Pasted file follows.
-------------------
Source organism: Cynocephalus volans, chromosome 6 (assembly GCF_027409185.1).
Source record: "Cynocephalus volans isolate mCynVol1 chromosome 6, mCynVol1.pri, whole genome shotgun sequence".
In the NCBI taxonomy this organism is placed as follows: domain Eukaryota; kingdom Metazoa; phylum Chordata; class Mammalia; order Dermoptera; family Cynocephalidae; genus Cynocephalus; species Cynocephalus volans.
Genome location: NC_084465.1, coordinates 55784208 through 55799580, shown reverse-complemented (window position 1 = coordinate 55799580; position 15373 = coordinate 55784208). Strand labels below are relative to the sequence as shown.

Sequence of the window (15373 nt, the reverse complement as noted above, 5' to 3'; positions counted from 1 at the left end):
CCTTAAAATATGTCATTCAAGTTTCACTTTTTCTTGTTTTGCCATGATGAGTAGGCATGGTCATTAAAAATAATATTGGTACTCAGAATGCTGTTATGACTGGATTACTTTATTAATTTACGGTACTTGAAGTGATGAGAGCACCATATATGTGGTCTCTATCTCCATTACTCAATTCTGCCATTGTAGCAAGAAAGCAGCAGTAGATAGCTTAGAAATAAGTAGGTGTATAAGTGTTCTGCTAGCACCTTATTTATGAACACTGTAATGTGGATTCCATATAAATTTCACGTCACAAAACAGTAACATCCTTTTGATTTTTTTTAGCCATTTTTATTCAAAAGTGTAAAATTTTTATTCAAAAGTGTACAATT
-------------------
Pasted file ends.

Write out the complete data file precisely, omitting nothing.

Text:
Source organism: Cynocephalus volans, chromosome 6 (assembly GCF_027409185.1).
Source record: "Cynocephalus volans isolate mCynVol1 chromosome 6, mCynVol1.pri, whole genome shotgun sequence".
In the NCBI taxonomy this organism is placed as follows: domain Eukaryota; kingdom Metazoa; phylum Chordata; class Mammalia; order Dermoptera; family Cynocephalidae; genus Cynocephalus; species Cynocephalus volans.
Genome location: NC_084465.1, coordinates 55784208 through 55799580, shown reverse-complemented (window position 1 = coordinate 55799580; position 15373 = coordinate 55784208). Strand labels below are relative to the sequence as shown.

Sequence of the window (15373 nt, the reverse complement as noted above, 5' to 3'; positions counted from 1 at the left end):
CCTTAAAATATGTCATTCAAGTTTCACTTTTTCTTGTTTTGCCATGATGAGTAGGCATGGTCATTAAAAATAATATTGGTACTCAGAATGCTGTTATGACTGGATTACTTTATTAATTTACGGTACTTGAAGTGATGAGAGCACCATATATGTGGTCTCTATCTCCATTACTCAATTCTGCCATTGTAGCAAGAAAGCAGCAGTAGATAGCTTAGAAATAAGTAGGTGTATAAGTGTTCTGCTAGCACCTTATTTATGAACACTGTAATGTGGATTCCATATAAATTTCACGTCACAAAACAGTAACATCCTTTTGATTTTTTTTAGCCATTTTTATTCAAAAGTGTAAAATTTTTATTCAAAAGTGTACAATT